I spent much of today digging out quotations from judgments whose theme was inexcusable e-Disclosure failures, which I need for a paper which I am writing. We have had a run of cases in the UK where significant costs have been incurred which fall, often on an indemnity basis, on the party which is in default of its obligations. My focus is not so much on the rules, important though they are, as on the waste of time and costs which follow inevitably from the failure to get a grip pre-emptively or at an early stage. My drafting exercise is taking a long time, not because examples are hard to come by, but because there are almost too many to choose from.
In some of the cases, it is hard to decide whether the failures were the result of incompetence, ignorance, or the hope of concealment – and that is really the point: if documents have to be dragged out of you, then it is unsurprising if you find yourself accused of bad faith. When the remedy, in the form of fast and efficient processing tools, lies to hand but has been ignored, then the imputation of concealment will hang over you when you are forced to admit that you do, after all, have documents whose existence you have hitherto denied. If a fraction of the money thus wasted had been spent in getting to grips with managing document collections, then the stories would have been very different. In one case, the indemnity costs payable by the defaulting party amounted to £1 million, that is, their opponents had demonstrated the waste of at least that sum for their work in pressing for proper disclosure. I am concerned at several levels, not least because I am paying for much of this as the taxpayer funding an evidently incompetent government department, but I am concerned also for litigation generally.
A certain ennui creeps in after an afternoon of copying and pasting paragraphs whose effect is more or less identical and universally downbeat. Almost a relief, then, to get an e-mail with news of a survey of the UK e-Disclosure market, no doubt reporting that UK corporations have got the message and are working to ensure that they are not the next to be publicly pilloried for failure to be ready to handle e-Disclosure.
Inevitably, of course, the message is to the opposite effect. Recommind commissioned a survey of 100 UK organisations with more than 1,000 employees in April; the result is a headline reading UK firms still not ready for e-Disclosure despite its increasing prevalence. Over the next hour, a dozen or so Google alerts arrive to tell me that the story is being picked up all over the place as, indeed, it should be.
The website of the Society for Computers & Law has a helpful summary of the Recommind survey results. I will take just three statistics:
15% can instantly assess the cost and risk of a particular e-Disclosure event
17% have no e-Disclosure capabilities whatsoever in place
13% admitted that no-one was in charge of provisioning for e-Disclosure
Of this last figure, Simon Price, European Director of Recommind, suggests that “there is perhaps no budget or the approach is to simply deal with any e-Disclosure requests as and when they arise – a dangerous tactic given that a single lawsuit can result in the collection and review of terabytes of data, and timeframes are often extremely tight”
As it happens, Simon Price was here in Oxford last Friday, showing me predictive coding in Recommind’s e-Disclosure product Axcelerate eDiscovery. I do not spend much time actually looking at applications, but the rate at which they advance on the problems means that even I am in danger of losing touch with what they are capable of doing. Who, you wonder, would court the risk and expense which appears from those recent judgments when applications like this exist to mitigate the risk? The answer appearing from Recommind’s survey is that most corporations of more than 1,000 employees court that risk.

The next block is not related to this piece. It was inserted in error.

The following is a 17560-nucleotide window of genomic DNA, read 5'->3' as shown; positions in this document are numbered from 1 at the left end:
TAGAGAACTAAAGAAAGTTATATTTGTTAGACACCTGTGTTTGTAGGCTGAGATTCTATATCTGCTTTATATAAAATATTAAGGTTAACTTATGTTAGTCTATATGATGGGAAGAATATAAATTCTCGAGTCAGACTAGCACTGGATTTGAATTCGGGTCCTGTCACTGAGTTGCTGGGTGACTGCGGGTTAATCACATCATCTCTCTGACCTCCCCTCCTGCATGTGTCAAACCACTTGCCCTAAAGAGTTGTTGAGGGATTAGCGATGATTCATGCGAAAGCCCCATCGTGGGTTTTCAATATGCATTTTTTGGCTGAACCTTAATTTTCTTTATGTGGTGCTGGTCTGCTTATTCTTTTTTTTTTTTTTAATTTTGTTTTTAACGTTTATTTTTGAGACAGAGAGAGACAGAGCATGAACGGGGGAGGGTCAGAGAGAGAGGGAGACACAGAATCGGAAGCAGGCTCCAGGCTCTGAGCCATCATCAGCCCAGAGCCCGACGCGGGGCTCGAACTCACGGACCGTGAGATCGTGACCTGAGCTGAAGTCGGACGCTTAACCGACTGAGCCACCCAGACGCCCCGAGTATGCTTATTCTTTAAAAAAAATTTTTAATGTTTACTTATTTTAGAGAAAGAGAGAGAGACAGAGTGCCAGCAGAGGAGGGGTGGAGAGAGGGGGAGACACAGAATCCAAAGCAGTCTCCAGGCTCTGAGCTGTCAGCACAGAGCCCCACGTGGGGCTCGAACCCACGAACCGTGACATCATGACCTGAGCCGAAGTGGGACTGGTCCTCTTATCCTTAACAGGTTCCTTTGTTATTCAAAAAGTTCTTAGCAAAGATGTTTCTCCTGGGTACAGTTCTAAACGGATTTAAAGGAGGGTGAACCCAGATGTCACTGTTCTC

I should, perhaps, make it clear that I am alert to two things – boredom with repeated warnings of doom, and the fact that applications of this kind themselves cost money.
The British as a race are not much inclined to listen to those who bring them urgent messages allegedly for their own good. The AIDS awareness campaigns of the late 1980s brought me the first realisation that our willingness to listen is in inverse proportion to the efforts made to persuade us of something allegedly for our own good, and that the more we are besieged with advice the less notice we take of it. Eleven years of being harangued and bullied by New Labour has done nothing to increase our willingness to pay attention (on which, had you spotted that “bigot”, the Prime Minister’s term for those who disagree with him, is an acronym for Brown Is Going On Thursday?). In that context, perhaps we should not be surprised that judgment after critical judgment should roll out of the courts with little effect on the thinking of those responsible for litigation readiness (and, obviously, no effect at all on companies who have no-one responsible for litigation readiness).
As to the second point, there is of course expense involved in being prepared for litigation whether pre-emptively or when it strikes. A decision to make no investment in litigation readiness may be a perfectly proper decision, but “decision” implies that someone has weighed the risks against the expense and reached a considered view. If 13% of large companies do not even have someone with budget responsibility for this area, then it seems unlikely that this exercise is taking place.
I had more reason than one for referring you to the SCL’s summary of the survey. The related items on the right side of the page include articles about recent developments in e-Disclosure whose juxtaposition against the survey results is timely.